10. Roses are such elegant flowers. I don’t have a single rose in my garden but I do have lots of colourful,potted Bougainvillea which are thriving.

    • I think Bougainvilleas are wonderful plants but the few I have noticed around here have usually been badly burnt by frost. Yours must look lovely Chris.

  11. Beautiful roses Jane. I just ordered another three climbing roses. I’m expecting big things from my existing roses next year, hoping that they have established well this year. We shall see.

    • Well, I think you have a perfect climate for growing roses..decent amounts of rain usually, and not too hot. I’ll look forward to seeing your roses on SOS when the time comes.

  12. Such a lovely collection of roses! And I agree, that early morning quiet it the perfect time to be in the garden. I’m glad you were able to enjoy it.

  13. Early mornings are the best. It’s a pity that for some people gardening can’t be done without using noisy equipment. I noticed our next door neighbours have a new whipper snipper…
    The roses are beautiful, Jane.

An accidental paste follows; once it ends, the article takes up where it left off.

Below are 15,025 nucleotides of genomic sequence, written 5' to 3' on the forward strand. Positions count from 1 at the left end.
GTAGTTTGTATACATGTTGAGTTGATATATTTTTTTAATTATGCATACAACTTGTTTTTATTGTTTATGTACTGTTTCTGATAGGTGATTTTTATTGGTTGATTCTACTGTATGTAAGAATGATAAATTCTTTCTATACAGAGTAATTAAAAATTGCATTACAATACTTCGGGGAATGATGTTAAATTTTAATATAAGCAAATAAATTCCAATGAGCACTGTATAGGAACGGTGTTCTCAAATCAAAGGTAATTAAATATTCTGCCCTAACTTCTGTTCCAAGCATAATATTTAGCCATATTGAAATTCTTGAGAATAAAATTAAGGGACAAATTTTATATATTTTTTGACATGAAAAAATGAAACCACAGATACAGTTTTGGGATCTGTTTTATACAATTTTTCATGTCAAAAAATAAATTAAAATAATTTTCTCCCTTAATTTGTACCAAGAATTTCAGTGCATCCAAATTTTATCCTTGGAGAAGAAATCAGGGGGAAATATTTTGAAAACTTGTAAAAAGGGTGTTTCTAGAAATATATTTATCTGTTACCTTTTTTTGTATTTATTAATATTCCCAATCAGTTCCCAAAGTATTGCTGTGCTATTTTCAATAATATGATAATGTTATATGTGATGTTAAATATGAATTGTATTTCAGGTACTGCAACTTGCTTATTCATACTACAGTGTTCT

• Thank you, Gerard. I’m feeling a bit guilty because of course we use a lawn mower too! We’ve removed quite a lot of lawn and turned it over to garden, but we still need to keep what’s left neat. Around where we live people have expansive lawns, so consequently a lot of tidying needs to occur, and it’s really ramped up now the warm weather is here. That’s why it’s best to get out in the garden in the early, peaceful part of the day.

  14. Like you, I absolutely love the quiet of the early morning. Your roses are lovely…. Madame A Meilland, the Peace rose, is in the Rose Garden here in Canberra. If you are ever in Canberra, it is a lovely place to have a picnic in November.